Life Starts All Over Again When It Gets Crisp In The Fall Meaning

Daisy is melancholic and weary of life, so Jordan Baker tries to lift her spirits by comparing the changing of seasons to new beginnings in life. Daisy is depressed and weary of life, so she tries to cheer her up. This phrase reflects Jordan’s attitude. She is realistic, unlike Daisy, who relies on others to enjoy her success in life.

The last stages of The Great Gatsby’s narrative are played out during an abnormally hot day in August 1922. Daisy is torn between her marriage with Tom and her relationship with Gatsby. She finds life to be meaningless. When she tells Jordan about it, the latter tries to persuade her that the tough times will pass as swiftly as summer’s heat. Jordan thinks that the fall will bring fresh possibilities for them as a couple.

Throughout the book, the narrator frequently refers to Jordan Baker as a liar and hypocrite. Nick literally referred to her driving abilities when he called her “a terrible driver.” However, he also credits her with having an influence on others.

When Fitzgerald places the quote about new beginnings in Jordan’s mouth, he is ironic. Following this conversation, Daisy kills Myrtle in a car accident, triggering a chain of events that lead to Gatsby’s world crumbling down around him.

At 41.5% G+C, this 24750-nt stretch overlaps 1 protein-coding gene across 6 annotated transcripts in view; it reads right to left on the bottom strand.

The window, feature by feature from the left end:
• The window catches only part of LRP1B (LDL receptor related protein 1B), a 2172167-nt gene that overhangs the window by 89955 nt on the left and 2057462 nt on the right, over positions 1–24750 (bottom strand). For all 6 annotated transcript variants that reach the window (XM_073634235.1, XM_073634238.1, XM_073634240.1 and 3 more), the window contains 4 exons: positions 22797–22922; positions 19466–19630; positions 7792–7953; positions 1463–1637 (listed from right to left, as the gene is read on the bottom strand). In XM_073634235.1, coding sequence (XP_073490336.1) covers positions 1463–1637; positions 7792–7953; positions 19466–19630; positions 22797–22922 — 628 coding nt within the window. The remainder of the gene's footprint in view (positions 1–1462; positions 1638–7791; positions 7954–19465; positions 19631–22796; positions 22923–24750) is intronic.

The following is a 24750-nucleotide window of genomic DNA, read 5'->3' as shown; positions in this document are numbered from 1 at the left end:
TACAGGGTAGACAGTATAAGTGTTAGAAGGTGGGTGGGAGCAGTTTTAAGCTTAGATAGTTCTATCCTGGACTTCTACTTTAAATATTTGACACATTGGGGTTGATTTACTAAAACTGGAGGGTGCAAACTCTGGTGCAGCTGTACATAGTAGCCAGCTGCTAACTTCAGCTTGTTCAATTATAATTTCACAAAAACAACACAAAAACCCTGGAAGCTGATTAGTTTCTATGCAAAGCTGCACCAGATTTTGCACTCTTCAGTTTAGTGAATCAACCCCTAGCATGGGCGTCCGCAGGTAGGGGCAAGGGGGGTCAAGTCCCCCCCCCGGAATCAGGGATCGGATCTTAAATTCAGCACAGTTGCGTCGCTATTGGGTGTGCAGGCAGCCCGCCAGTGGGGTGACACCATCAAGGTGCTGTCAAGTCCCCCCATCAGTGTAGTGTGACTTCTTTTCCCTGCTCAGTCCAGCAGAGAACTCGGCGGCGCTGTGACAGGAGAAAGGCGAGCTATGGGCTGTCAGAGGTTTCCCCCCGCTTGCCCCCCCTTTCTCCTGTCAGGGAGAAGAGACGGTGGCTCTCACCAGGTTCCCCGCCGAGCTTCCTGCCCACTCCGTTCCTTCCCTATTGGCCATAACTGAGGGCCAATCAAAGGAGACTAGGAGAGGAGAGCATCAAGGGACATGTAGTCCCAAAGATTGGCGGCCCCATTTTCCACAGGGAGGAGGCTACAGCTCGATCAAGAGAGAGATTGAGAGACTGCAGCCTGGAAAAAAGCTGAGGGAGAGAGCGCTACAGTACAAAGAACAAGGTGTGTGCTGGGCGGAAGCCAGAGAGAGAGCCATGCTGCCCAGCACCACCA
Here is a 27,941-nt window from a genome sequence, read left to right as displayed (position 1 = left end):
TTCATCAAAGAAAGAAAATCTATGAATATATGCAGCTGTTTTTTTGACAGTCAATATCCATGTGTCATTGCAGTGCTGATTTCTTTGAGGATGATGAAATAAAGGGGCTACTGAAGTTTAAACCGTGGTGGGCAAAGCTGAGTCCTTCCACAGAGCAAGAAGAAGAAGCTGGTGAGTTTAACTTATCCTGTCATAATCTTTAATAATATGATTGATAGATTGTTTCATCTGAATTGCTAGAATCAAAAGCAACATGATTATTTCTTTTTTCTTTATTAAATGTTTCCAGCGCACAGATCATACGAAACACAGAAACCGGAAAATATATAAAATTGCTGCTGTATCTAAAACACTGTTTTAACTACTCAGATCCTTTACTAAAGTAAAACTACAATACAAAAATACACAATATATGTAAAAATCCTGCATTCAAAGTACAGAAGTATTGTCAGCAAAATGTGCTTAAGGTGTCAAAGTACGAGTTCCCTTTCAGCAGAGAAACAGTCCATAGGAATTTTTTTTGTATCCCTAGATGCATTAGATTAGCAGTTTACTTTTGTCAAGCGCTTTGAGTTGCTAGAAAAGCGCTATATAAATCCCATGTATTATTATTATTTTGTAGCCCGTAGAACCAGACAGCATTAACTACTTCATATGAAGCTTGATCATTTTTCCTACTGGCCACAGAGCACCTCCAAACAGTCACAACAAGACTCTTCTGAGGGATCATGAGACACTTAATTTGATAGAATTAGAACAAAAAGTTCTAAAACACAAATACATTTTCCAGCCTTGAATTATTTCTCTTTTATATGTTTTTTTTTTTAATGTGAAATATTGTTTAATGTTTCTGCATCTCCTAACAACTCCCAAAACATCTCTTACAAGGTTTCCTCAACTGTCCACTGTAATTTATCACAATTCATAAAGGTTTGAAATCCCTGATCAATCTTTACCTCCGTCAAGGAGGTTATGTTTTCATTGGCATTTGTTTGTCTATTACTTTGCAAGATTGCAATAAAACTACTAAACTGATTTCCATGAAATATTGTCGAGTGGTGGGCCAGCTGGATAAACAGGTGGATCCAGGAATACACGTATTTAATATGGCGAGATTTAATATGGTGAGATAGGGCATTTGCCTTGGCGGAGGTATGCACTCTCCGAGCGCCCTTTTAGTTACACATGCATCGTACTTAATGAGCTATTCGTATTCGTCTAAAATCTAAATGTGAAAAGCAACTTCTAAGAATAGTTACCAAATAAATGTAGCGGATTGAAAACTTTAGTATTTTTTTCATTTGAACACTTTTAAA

The fall, as it turns out, entails new possibilities. They are not the ones Daisy would have chosen, however. Wilson, Myrtle, and Gatsby are all dead; Nick breaks up with Jordan and leaves New York. Meanwhile, Tom and Daisy’s part ways with the others to go their separate ways.

In Chapter 7 of The Great Gatsby, we find ourselves in yet another glum situation. Daisy sees life as a never-ending series of monotony that eventually leads to death; Jordan sees it as a continuous cycle of rebirth. Too bad they’re both so unhappy.

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